7 Miles a Second

7 Miles a Second

by David Wojnarowicz, J. Romberger
     
 

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“Revolutionary.... a runaway, over-the-top circus... An excursion into areas few, if any, comics creators have tread.” —Jim Steranko

“The rough and seedy style of Romberger’s illustrations provides a perfect foil for Wojnarowicz’s text. Seven Miles a Second veers between an almost unbearably gritty naturalism and the

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Overview

“Revolutionary.... a runaway, over-the-top circus... An excursion into areas few, if any, comics creators have tread.” —Jim Steranko

“The rough and seedy style of Romberger’s illustrations provides a perfect foil for Wojnarowicz’s text. Seven Miles a Second veers between an almost unbearably gritty naturalism and the incendiary heat of surrealist hallucination.” —The New Yorker

“A revelatory work of art... Romberger renders Wojnarowicz’s moments of delirium and violent frustration as well as interludes of tenderness and passionate attachment.” —Art in America

“A cult classic... both a celebration of the unlimited potential of the comic book form, and a perfect melding of inspiring, iconoclastic imaginations.”—Jim Jarmusch

Editorial Reviews

Publishers Weekly
★ 01/07/2013
Originally published in 1996, Wojnarowicz’s impressionistic memoir is the story of his hustling on the streets of New York in the early 1970s and then, 20 years later, being stricken with AIDS in the face of a society reacting with a mixture of horror and indifference. The author’s prose is poetic, arriving with a light touch while delivering a heavy, dark, and understandably angry message. Part of what makes the book unusual is that it does not go out of its way to be uplifting. It is, for once, not about silver linings. It’s about having lived a very hard life, paying a very heavy price for it, and then being hated and reviled for it. Wojnarowicz’s brutal hopelessness has a jarring clarity; there’s no denying that his sometimes hallucinatory depiction of an uncomfortable reality is all the more convincing for his refusal to pull punches. Wojnarowicz was a successful artist, but a life bookended by poverty and AIDS in a nation often indifferent to both is hardly a recipe for happiness. Romberger and Van Cook’s art is hyperactive, with splattery color that suggests the out-of-body acid-trip world of contradictory values and constantly shifting danger that Wojnarowicz lived in. (Feb.)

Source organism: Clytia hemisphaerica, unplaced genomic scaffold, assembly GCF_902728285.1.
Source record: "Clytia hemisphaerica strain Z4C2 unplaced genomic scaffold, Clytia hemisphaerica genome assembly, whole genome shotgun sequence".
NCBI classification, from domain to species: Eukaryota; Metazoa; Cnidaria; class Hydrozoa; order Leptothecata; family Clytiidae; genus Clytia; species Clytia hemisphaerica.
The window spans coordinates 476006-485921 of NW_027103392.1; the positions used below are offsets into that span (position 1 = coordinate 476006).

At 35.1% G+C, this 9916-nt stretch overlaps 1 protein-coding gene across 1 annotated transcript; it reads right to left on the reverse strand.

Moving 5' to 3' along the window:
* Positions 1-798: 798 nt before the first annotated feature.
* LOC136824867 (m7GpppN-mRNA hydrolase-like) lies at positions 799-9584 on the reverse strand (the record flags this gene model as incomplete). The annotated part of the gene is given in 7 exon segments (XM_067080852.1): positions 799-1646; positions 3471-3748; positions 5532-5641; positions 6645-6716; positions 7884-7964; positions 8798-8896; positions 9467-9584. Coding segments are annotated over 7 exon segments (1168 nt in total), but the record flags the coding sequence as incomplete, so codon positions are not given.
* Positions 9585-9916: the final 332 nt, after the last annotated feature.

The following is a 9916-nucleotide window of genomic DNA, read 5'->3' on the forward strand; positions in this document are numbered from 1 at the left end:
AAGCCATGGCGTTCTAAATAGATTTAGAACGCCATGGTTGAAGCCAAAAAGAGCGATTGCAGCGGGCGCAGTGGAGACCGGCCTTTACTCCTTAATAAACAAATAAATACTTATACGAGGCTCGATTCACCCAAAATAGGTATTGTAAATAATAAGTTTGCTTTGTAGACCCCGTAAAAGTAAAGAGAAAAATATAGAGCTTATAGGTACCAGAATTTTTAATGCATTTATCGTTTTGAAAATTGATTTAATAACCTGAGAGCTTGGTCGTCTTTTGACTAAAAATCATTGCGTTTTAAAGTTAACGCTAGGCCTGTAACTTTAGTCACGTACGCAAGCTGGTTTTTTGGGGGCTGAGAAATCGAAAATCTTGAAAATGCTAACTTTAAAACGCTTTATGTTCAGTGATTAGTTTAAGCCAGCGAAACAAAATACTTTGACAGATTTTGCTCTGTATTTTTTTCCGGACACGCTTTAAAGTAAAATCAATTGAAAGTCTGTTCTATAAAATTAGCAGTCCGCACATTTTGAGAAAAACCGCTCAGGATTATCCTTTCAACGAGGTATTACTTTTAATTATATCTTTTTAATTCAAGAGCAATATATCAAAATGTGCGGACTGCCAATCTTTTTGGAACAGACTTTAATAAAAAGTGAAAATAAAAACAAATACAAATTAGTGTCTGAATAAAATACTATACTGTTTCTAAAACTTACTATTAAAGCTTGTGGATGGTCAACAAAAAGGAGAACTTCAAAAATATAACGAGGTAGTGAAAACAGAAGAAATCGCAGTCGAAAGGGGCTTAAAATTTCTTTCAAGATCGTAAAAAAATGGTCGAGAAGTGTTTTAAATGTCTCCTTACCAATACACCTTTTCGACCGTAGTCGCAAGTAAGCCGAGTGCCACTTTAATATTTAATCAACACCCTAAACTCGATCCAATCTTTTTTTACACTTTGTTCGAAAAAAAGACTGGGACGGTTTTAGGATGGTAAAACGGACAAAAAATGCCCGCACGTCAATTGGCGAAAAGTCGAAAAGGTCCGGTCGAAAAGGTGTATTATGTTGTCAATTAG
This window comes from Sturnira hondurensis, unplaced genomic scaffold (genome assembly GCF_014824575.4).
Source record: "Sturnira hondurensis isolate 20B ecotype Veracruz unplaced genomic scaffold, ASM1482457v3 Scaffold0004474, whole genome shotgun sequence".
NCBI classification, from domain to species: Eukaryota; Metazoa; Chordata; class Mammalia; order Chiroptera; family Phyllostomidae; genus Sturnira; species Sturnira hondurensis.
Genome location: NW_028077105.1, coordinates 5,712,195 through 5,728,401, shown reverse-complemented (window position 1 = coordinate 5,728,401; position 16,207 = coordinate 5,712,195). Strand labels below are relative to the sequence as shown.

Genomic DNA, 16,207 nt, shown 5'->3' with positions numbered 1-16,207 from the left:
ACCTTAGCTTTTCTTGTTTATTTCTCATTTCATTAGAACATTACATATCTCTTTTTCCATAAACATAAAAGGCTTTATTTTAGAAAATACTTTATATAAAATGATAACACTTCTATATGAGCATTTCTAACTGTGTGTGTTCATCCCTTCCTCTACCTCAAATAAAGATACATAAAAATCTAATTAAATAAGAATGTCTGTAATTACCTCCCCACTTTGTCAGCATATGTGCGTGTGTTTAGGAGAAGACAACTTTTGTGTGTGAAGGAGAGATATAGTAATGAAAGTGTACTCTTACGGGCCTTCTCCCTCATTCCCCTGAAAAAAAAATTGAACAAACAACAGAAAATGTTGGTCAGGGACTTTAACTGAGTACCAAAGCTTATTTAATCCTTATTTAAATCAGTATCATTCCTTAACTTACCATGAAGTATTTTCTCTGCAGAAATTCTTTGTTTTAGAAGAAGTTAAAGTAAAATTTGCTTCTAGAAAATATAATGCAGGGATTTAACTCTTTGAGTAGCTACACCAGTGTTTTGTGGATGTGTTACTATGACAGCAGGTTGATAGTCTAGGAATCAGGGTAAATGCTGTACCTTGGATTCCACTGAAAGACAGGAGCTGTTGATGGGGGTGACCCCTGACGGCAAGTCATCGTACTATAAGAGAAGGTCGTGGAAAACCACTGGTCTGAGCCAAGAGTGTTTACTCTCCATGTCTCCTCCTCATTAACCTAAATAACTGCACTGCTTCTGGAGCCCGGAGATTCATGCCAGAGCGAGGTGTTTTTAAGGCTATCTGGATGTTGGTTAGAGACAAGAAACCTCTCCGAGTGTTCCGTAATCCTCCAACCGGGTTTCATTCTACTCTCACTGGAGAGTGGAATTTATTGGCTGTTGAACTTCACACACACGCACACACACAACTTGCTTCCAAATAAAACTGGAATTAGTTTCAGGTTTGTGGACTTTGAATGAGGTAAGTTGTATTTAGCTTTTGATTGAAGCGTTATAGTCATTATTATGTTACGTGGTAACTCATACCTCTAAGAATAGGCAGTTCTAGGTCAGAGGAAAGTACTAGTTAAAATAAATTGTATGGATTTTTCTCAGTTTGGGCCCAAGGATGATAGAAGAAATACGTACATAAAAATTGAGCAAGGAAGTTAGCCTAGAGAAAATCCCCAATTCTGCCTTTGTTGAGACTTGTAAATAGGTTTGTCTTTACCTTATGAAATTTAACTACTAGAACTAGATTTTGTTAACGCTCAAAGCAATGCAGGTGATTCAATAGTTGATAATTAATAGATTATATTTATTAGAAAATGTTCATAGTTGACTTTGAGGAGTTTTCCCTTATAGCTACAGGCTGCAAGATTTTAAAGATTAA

Jim Jarmusch
“A cult classic... both a celebration of the unlimited potential of the comic book form, and a perfect melding of inspiring, iconoclastic imaginations.”
Art in America
“A revelatory work of art... Romberger renders Wojnarowicz’s moments of delirium and violent frustration as well as interludes of tenderness and passionate attachment.”
The New Yorker
“The rough and seedy style of Romberger’s illustrations provides a perfect foil for Wojnarowicz’s text. Seven Miles a Second veers between an almost unbearably gritty naturalism and the incendiary heat of surrealist hallucination.”
Jim Steranko
“Revolutionary.... a runaway, over-the-top circus... An excursion into areas few, if any, comics creators have tread.”
Brian Nicholson - Bookslut
“[7 Miles a Second] is punk as f**k, colored in the tones of every kind of acid, and filled with rage, against the indifference of people in general and the naked disgust those in power had for homosexuals dying of AIDS in the early 1990s, when to be diagnosed was to be given a death sentence. It is an immediate work, an attempt to communicate before death that did not win its race against time.”

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Product Details

ISBN-13:
9781563892479
Publisher:
DC Comics
Publication date:
05/01/1996
Pages:
64
Product dimensions:
6.67(w) x 10.24(h) x 0.20(d)

Meet the Author

James Romberger is a fine artist and cartoonist who lives in New York City with his son, Crosby, and his wife, Marguerite Van Cook.

Marguerite Van Cook was born in England and has several degrees.

She's been a punk performer, ran the Ground Zero Gallery, directed a film and has written and colored comics for DC. She lives in New York City with her son, Crosby, and her husband and collaborator, James Romberger.

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